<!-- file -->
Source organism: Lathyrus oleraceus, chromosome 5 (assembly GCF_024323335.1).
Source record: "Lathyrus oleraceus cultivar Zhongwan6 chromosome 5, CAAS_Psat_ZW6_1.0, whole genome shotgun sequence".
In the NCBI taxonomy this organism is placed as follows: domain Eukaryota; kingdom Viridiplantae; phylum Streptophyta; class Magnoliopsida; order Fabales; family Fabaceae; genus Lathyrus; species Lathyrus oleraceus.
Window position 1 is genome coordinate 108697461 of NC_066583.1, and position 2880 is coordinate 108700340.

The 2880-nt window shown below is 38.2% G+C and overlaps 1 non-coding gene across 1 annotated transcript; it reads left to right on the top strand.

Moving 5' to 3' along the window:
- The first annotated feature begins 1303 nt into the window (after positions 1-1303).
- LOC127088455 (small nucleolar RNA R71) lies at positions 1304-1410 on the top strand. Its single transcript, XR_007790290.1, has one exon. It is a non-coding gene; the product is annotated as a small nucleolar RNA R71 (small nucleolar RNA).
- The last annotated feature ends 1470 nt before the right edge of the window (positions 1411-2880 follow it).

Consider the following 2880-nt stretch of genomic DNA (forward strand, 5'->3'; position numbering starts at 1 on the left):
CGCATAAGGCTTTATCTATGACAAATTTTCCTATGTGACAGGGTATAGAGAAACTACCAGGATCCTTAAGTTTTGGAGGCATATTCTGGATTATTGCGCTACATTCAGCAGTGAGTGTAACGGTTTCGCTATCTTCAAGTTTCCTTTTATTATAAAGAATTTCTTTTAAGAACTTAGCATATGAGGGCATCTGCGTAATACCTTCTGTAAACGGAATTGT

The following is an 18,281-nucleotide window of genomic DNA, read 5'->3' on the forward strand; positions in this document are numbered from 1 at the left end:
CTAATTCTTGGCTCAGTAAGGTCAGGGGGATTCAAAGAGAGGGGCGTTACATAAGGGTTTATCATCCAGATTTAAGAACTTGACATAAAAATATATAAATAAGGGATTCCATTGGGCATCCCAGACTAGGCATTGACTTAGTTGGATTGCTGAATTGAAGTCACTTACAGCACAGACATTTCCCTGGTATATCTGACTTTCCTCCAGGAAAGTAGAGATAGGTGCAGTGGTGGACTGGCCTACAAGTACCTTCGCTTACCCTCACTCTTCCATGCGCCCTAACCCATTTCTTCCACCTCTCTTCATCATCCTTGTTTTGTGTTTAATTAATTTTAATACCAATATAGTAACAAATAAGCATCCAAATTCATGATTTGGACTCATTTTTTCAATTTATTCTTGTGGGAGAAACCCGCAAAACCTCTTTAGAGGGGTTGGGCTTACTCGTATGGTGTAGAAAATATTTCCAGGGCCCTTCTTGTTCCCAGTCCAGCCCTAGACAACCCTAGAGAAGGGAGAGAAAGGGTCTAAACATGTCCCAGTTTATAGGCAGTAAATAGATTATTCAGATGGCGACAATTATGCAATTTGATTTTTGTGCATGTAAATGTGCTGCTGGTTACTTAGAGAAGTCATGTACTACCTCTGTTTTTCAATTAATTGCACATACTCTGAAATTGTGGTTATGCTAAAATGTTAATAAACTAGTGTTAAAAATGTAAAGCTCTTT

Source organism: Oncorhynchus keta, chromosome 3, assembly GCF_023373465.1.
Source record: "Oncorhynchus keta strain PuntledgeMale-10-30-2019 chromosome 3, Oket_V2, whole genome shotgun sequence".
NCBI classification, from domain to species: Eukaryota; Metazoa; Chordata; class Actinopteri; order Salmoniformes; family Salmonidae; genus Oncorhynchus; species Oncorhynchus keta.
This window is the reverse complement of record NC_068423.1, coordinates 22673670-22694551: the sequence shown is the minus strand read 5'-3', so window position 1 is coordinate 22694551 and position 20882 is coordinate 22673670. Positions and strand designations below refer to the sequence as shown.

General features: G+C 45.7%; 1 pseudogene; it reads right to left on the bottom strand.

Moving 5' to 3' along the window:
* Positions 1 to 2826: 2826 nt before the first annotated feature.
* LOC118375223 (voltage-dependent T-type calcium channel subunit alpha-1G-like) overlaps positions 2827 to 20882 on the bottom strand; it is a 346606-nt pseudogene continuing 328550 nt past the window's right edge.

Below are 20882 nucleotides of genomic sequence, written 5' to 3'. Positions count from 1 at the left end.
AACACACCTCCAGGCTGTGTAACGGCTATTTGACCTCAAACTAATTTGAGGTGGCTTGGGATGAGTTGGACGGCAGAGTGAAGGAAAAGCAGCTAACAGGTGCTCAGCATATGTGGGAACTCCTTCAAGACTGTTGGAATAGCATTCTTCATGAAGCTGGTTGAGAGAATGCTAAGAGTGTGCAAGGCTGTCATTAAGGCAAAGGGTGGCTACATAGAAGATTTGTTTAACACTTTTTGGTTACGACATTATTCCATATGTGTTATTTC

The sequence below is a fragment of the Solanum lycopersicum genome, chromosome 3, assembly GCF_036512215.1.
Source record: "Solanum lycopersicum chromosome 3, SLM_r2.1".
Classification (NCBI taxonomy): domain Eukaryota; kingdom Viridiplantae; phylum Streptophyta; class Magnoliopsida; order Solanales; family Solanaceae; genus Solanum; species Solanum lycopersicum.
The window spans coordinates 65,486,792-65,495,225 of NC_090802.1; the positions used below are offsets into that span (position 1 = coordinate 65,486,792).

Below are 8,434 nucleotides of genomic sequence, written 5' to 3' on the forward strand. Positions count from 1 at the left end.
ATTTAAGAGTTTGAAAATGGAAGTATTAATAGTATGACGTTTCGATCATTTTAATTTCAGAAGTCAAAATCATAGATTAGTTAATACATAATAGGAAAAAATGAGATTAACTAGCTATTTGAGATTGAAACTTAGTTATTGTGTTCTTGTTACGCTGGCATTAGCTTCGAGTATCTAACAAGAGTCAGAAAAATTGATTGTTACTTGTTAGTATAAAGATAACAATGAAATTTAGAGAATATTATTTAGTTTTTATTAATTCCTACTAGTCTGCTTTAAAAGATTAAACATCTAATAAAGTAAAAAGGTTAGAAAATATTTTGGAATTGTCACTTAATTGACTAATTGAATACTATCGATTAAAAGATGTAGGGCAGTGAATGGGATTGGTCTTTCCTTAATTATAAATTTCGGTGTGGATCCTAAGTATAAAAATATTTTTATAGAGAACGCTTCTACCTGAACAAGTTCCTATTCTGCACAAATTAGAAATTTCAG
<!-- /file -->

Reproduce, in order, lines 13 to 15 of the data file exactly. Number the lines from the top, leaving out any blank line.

CTAATTCTTGGCTCAGTAAGGTCAGGGGGATTCAAAGAGAGGGGCGTTACATAAGGGTTTATCATCCAGATTTAAGAACTTGACATAAAAATATATAAATAAGGGATTCCATTGGGCATCCCAGACTAGGCATTGACTTAGTTGGATTGCTGAATTGAAGTCACTTACAGCACAGACATTTCCCTGGTATATCTGACTTTCCTCCAGGAAAGTAGAGATAGGTGCAGTGGTGGACTGGCCTACAAGTACCTTCGCTTACCCTCACTCTTCCATGCGCCCTAACCCATTTCTTCCACCTCTCTTCATCATCCTTGTTTTGTGTTTAATTAATTTTAATACCAATATAGTAACAAATAAGCATCCAAATTCATGATTTGGACTCATTTTTTCAATTTATTCTTGTGGGAGAAACCCGCAAAACCTCTTTAGAGGGGTTGGGCTTACTCGTATGGTGTAGAAAATATTTCCAGGGCCCTTCTTGTTCCCAGTCCAGCCCTAGACAACCCTAGAGAAGGGAGAGAAAGGGTCTAAACATGTCCCAGTTTATAGGCAGTAAATAGATTATTCAGATGGCGACAATTATGCAATTTGATTTTTGTGCATGTAAATGTGCTGCTGGTTACTTAGAGAAGTCATGTACTACCTCTGTTTTTCAATTAATTGCACATACTCTGAAATTGTGGTTATGCTAAAATGTTAATAAACTAGTGTTAAAAATGTAAAGCTCTTT

Source organism: Oncorhynchus keta, chromosome 3, assembly GCF_023373465.1.
Source record: "Oncorhynchus keta strain PuntledgeMale-10-30-2019 chromosome 3, Oket_V2, whole genome shotgun sequence".